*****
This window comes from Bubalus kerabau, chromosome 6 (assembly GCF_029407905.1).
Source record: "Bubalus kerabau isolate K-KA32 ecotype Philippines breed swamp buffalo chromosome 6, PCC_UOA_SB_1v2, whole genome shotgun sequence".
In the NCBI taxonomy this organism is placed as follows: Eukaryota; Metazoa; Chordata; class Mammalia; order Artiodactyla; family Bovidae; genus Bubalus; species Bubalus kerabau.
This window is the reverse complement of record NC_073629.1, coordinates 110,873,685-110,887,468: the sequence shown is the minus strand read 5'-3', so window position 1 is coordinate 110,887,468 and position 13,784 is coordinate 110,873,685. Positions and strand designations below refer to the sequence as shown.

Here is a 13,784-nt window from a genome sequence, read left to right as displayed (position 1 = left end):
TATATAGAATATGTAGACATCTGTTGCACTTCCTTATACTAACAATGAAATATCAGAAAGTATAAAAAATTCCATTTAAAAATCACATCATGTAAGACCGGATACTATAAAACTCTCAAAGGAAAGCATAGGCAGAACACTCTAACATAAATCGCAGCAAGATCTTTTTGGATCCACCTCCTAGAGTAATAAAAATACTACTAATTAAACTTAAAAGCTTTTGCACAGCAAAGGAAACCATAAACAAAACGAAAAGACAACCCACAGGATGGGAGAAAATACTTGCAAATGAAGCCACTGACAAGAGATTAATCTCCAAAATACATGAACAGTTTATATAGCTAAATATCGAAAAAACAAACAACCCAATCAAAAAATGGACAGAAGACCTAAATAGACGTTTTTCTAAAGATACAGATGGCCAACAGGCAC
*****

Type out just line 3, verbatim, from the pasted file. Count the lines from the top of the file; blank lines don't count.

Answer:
In the NCBI taxonomy this organism is placed as follows: Eukaryota; Metazoa; Chordata; class Mammalia; order Artiodactyla; family Bovidae; genus Bubalus; species Bubalus kerabau.